• Falls.
  • Sports injuries.
  • Car accidents.

Children are at a high risk of breaks and fractures since their developing bones have weaker spots (growth plates) that expand as they grow.

As we age, our bones become less dense and weaker. This puts older adults at an increased risk of broken bones.

What are bone fracture and break risk factors and complications?

People of all ages can break a bone. Children, especially those who play sports, are at risk of fractures because they are so active.

But your risk for fractures goes up as you age. Half of adults over 50 — 54 million Americans — are at risk for breaking a bone because of low bone density.

Severe low bone density leads to osteoporosis. About one in two women and one in four men will break a bone during their life because of this disease.

In terms of complications, a broken bone or fracture can put you at risk of getting arthritis later.

If a bone isn't realigned (put back into place) or repaired perfectly, it can cause more wear on a nearby joint. This increases your odds of getting arthritis in that joint.

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What Are the Signs and Symptoms of Broken Bones and Fractures?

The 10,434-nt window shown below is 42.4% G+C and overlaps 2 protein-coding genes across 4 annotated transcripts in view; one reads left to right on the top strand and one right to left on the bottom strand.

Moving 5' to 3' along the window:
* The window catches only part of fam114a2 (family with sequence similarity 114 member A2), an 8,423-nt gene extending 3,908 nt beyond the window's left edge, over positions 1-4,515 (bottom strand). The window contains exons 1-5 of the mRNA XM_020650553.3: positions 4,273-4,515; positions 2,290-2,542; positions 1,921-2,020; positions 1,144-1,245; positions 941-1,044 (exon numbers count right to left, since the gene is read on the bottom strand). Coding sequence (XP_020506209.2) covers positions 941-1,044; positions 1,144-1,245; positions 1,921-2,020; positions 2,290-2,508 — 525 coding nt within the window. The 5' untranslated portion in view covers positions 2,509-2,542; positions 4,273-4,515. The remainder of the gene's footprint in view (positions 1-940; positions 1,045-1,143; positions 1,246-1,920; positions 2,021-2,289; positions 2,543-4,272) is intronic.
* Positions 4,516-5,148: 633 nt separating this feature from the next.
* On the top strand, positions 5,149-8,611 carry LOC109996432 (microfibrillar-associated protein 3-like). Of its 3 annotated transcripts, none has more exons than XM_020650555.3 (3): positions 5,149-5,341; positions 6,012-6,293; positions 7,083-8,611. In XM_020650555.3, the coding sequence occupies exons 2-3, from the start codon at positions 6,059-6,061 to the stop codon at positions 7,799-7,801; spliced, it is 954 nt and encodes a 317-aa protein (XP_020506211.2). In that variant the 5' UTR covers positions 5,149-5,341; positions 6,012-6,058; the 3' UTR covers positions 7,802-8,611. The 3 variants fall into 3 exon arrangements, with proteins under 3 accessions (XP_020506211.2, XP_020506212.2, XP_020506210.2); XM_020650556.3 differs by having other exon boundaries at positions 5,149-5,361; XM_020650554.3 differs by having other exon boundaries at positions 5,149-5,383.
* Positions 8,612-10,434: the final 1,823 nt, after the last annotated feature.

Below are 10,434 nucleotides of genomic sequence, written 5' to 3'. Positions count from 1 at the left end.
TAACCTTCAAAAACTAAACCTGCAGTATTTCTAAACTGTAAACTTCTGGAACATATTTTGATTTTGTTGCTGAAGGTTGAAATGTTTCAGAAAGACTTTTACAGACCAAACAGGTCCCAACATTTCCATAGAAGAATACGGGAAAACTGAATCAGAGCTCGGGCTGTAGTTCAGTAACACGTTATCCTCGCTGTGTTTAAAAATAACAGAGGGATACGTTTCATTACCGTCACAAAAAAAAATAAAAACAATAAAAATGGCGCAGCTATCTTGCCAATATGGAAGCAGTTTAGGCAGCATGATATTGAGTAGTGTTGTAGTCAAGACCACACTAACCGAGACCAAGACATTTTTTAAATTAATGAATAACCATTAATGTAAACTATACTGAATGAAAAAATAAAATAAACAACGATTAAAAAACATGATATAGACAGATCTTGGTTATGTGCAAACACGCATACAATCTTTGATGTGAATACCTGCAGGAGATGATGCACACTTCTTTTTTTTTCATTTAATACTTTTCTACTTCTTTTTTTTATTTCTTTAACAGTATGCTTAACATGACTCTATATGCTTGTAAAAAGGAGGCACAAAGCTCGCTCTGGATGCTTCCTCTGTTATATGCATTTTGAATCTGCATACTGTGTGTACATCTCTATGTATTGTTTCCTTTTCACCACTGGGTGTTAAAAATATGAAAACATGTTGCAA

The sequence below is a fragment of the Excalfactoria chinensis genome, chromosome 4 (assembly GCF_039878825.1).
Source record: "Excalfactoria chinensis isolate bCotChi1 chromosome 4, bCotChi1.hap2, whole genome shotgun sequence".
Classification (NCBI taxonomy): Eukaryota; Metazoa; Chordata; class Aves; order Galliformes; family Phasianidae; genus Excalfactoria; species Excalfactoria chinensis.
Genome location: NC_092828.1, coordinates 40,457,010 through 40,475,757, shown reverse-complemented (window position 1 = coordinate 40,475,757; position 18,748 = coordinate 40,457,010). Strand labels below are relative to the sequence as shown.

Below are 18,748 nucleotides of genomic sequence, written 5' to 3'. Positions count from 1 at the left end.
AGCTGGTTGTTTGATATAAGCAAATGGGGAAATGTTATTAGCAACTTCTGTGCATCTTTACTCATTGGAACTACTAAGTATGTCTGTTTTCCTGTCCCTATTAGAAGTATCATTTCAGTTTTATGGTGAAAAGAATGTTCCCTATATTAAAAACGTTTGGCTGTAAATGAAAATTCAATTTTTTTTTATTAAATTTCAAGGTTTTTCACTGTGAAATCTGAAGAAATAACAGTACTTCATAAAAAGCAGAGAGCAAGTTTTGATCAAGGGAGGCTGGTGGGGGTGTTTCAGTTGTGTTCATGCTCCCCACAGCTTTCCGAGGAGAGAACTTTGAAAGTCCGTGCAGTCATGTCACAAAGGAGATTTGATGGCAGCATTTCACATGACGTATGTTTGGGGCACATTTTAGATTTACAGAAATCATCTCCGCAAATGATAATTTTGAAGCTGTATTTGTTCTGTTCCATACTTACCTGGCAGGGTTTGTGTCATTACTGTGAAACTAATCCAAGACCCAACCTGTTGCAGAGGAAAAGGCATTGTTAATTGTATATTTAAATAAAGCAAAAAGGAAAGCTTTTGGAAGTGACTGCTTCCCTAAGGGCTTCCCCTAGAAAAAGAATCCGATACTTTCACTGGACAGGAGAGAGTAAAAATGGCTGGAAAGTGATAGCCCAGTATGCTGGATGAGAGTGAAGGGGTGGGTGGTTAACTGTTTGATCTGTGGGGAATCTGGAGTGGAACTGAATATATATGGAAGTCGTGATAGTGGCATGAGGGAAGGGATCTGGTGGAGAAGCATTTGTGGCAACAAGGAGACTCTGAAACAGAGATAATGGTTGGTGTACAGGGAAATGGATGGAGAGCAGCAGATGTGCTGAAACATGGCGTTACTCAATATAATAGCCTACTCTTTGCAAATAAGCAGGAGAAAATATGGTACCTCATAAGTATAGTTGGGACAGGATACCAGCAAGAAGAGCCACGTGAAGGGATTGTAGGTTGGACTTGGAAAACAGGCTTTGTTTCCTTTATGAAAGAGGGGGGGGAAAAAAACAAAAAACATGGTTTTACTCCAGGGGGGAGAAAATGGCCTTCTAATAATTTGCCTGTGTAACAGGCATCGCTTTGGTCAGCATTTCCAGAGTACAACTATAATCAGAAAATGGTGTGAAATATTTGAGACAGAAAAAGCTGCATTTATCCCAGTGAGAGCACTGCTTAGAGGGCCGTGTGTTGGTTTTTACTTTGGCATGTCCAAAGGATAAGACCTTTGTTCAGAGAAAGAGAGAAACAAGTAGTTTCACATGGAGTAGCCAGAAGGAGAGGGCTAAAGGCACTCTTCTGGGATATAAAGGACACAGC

Fractures and breaks aren't always plain to see.

For instance, if you break a bone in your arm, the cracked bone may be sore but not look broken.

Some symptoms of a break or fracture include:

  • Sharp, stabbing pain that gets worse when you move the bone or with pressure.
  • Swelling, bruising, or tenderness at the injury site.
  • Not able to put weight on the area.
  • The arm or leg bends in an odd way or the bone sticks out through the skin. (If you ever see a bone sticking through the skin, go to the emergency room right away.)

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How Do You Diagnose a Broken Bone and Fracture?

Your doctor will first examine the injured area, assessing symptoms and things like range of motion. Your doctor will also ask questions about your medical history, including if you've broken bones before.

The standard way to diagnose fractures is through x-rays.

X-rays give a clear image of the bone. They can show where the break is and what type of break it is. Doctors who have trained to read X-rays can even spot tiny breaks on an X-ray.